Oliver Lee Bateman explains why four somewhat overlooked sketches are rip-roaringly funny and why one very famous Andy Samberg digital short isn’t.
There’s no accounting for taste. How else can one explain the willingness of people to spend perfectly good money on tickets to movies like I Now Pronounce You Chuck & Larry and Jack And Jill? Surely this stuff isn’t funny; surely I’m right and the ticket-buyers are wrong. But am I? Adam Sandler makes far more money than I do, which brings us to our first sketch:
1. Mr. Show, “Worthington’s Law”
There’s not much I can say about the David Cross and Bob Odenkirk-fronted Mr. Show troupe that hasn’t already been said, but I will emphasize the following point: they were Generation X’s Monty Python. The sketch presented here is timeless rather than topical–Darryl Strawberry was mostly old news by the time it had been produced–and it does as a fine a job as anything I’ve seen in terms of satirizing the connection between money and quality that is often accepted at face value.
2. ”H’amb,” Tim and Eric Awesome Show Great Job!
Until you’ve watched versatile character actor William Sanderson (of “Deadwood” and “Newhart” fame) give voice to desperate, failed fathers everywhere (“Why don’t you get another job?” “THAT’S NOT AN OPTION”), you haven’t lived. In this fake ad for a ridiculous product (“You think we can afford lamb?” “It’s not lamb–it’s h’amb!”), the mad geniuses behind Tim and Eric Awesome Show Great Job! manage to convey the miseries of domestic life much more effectively in four minutes than Jonathan Franzen did over the course of 600 pages.
3. ”Dom Mazzetti vs. The Friend Zone,” Mike and Gian
At first glance, the “Dom Mazzetti” character appears to be yet another not-at-all transcendent parody of the “bro” subculture. And, as regards some of Mike and Gian’s earlier Mazzetti videos, that’s not too far from the truth. But later videos, particularly this one, have fleshed out Mazzetti’s deeper and far more pathetic backstory. He’s still a somewhat deluded optimist, but his rough bluster belies an inner life built around chronic masturbation, frequent rejection, and the gradual recognition that he isn’t half the person he thinks he is. In other words, he’s just like the rest of us.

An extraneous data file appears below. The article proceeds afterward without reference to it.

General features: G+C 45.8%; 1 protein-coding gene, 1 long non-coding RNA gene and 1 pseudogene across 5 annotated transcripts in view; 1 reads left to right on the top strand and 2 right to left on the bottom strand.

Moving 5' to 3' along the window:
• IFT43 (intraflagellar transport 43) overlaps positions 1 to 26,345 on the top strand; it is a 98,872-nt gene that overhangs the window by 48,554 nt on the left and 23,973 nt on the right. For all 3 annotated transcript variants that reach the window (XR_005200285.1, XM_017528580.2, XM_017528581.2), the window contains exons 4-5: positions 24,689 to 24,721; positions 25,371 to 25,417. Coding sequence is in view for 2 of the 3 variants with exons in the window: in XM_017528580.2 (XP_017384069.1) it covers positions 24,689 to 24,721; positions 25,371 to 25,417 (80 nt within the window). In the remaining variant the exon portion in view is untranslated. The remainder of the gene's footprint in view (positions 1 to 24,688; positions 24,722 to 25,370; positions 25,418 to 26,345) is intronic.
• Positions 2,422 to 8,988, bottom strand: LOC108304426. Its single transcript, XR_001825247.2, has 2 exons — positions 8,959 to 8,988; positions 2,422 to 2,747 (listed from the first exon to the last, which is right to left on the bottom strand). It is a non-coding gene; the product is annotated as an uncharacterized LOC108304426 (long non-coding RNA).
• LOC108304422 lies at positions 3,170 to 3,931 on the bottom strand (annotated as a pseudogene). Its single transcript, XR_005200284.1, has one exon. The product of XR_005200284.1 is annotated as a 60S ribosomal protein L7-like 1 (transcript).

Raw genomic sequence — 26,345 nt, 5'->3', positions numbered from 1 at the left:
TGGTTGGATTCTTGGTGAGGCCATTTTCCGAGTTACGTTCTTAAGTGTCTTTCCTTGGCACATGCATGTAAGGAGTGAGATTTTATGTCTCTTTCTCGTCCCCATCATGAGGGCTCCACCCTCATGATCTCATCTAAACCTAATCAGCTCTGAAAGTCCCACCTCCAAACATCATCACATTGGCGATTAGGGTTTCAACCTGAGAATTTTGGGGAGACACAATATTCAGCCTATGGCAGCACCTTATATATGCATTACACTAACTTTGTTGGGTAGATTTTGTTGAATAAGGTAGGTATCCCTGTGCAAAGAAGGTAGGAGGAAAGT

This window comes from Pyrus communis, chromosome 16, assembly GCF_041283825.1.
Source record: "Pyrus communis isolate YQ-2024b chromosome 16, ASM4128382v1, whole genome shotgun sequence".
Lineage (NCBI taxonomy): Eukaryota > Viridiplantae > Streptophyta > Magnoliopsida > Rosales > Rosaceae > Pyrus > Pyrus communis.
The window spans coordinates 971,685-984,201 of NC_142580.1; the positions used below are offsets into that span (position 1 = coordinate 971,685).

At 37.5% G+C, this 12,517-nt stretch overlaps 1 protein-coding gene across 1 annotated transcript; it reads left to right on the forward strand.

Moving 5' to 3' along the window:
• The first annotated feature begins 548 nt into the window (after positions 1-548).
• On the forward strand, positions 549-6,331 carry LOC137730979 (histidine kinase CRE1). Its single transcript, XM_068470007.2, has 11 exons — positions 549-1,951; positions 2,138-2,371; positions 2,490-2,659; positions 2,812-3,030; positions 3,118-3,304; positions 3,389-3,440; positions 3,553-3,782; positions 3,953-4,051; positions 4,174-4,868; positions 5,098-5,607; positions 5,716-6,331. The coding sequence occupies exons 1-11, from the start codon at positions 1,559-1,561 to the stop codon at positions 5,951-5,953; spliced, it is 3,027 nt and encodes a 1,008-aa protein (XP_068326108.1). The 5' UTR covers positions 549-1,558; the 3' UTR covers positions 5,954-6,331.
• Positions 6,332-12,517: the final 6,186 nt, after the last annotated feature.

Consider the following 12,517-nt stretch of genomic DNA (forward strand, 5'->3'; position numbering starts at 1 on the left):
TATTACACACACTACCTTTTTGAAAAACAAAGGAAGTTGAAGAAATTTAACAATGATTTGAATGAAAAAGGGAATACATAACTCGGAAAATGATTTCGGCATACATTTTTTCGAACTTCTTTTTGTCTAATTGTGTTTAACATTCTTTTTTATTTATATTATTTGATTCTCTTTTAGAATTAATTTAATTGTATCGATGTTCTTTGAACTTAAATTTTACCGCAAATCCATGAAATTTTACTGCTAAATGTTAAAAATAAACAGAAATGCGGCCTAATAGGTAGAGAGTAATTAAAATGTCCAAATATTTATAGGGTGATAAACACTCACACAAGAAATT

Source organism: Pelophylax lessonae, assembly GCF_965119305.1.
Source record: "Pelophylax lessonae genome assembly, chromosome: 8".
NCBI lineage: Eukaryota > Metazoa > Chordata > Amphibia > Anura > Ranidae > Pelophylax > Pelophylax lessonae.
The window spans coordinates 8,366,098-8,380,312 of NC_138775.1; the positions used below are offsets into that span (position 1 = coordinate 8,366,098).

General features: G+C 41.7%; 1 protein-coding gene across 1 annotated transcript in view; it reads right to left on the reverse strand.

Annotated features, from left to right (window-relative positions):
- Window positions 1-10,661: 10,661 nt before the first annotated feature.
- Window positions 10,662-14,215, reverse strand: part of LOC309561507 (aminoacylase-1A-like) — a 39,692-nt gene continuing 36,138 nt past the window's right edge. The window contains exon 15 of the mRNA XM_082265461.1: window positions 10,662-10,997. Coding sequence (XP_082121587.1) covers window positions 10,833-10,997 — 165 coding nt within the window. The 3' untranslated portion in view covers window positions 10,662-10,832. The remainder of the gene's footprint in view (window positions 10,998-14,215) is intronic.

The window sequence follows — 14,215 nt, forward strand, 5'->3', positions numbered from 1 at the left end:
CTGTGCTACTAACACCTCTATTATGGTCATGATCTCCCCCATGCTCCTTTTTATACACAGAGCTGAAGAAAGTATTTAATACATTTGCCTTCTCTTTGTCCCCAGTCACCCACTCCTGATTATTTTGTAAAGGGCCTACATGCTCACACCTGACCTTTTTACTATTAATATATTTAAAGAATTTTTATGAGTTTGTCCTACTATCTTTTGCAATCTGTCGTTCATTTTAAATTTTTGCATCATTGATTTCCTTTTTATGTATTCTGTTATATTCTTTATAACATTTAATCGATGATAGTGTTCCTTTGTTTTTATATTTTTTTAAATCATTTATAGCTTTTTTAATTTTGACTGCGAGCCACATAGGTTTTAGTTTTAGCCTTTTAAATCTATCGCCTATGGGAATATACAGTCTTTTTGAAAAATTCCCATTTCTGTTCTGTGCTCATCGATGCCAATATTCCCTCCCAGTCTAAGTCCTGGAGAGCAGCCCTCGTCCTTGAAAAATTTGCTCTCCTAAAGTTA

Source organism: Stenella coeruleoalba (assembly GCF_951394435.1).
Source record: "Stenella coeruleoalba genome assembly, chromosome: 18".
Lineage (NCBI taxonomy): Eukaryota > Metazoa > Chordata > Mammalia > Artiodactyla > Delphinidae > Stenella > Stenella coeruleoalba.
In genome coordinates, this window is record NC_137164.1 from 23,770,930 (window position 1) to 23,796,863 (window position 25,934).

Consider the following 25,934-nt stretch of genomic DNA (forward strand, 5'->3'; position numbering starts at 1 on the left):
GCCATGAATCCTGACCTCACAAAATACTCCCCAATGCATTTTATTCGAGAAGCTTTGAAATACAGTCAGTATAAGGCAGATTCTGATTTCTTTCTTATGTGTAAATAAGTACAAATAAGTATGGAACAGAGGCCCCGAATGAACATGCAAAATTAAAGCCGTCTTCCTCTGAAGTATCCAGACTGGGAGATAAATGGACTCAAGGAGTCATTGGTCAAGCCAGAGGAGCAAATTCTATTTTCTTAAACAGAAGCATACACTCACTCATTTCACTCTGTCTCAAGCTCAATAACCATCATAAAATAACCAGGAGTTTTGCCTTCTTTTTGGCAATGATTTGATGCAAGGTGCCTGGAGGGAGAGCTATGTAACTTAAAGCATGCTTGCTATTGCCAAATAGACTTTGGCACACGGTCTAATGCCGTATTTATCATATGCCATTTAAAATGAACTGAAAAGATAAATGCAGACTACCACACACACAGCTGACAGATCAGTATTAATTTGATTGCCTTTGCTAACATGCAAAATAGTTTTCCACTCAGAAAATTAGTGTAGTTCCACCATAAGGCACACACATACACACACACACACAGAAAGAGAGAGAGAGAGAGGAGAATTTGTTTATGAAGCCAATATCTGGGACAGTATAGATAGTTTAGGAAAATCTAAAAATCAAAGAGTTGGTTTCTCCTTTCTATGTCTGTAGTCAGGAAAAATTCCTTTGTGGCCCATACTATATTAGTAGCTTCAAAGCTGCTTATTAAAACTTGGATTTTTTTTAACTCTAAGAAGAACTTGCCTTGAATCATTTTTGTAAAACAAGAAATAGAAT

4. ”Bob Pitches a Movie,” Bob Odenkirk
Perhaps because it first appeared as a one-off video on a now-defunct humor website, this video from Mr. Show co-creator Bob Odenkirk has managed to slip through the cracks. Nevertheless, it’s the finest skewering of the Hollywood’s ruling class yet offered–a product of the bitter frustration Odenkirk, who has helmed a series of lackluster feature films, experienced when dealing with the clueless old men to whom he owes his livelihood. There are some fantastic lines in here: ”Wisconsin? Is that like Narnia?” ”Self-esteem? Is that a Hogwarts thing? Is that from a magazine article?” ”Will Farley, Orson Wilson…those are names I know, and they’re all going to play teenagers going to the prom.” And surely this can’t be too far from the truth. How else can one explain the spate of horndog “teen” comedies starring thirtysomething actors out to get their cherries popped, or the seemingly endless stream of Scorpion King and Transformers sequels?
5. ”I’m On A Boat,” SNL Digital Short
Then there’s this, which is the worst of brahsome, be-fro’ed Andy Samberg’s many wretched (and possibly even stolen) offerings. SNL hasn’t been a home for cutting-edge comedy since the Carter administration, but these digital shorts–intended to “go viral,” in the buzzwordy parlance of the executives mocked by Bob Odenkirk in video #4–constitute the show’s latest attempt to stay relevant. They’ve been successful, at least to an extent: bros quote them, bros repost them on Facebook, bros buy t-shirts with catchphrases like “I’m on a Boat” on them, etc. Never mind, of course, that this song doesn’t make a bit of sense, contain a single joke, or distinguish itself in any way from the T-Pain single it actually is. Why would we expect such things from Samberg (cleverly mocked here in the Whitest Kids U Know’s excellent SNL send-up), who finds a way to work sophomoric, homophobic gags into nearly everything he does? Not to say that he’s completely talentless, of course: Hot Rod had its moments, although those were largely provided by Ian McShane and Danny McBride, and “Like A Boss” could’ve been a great song about a not-so-lovable loser if its author hadn’t decided to include a bunch of pointless lines about fucking fish and sucking dick.
Ah well. What the hell do I know? I didn’t like Friends, either.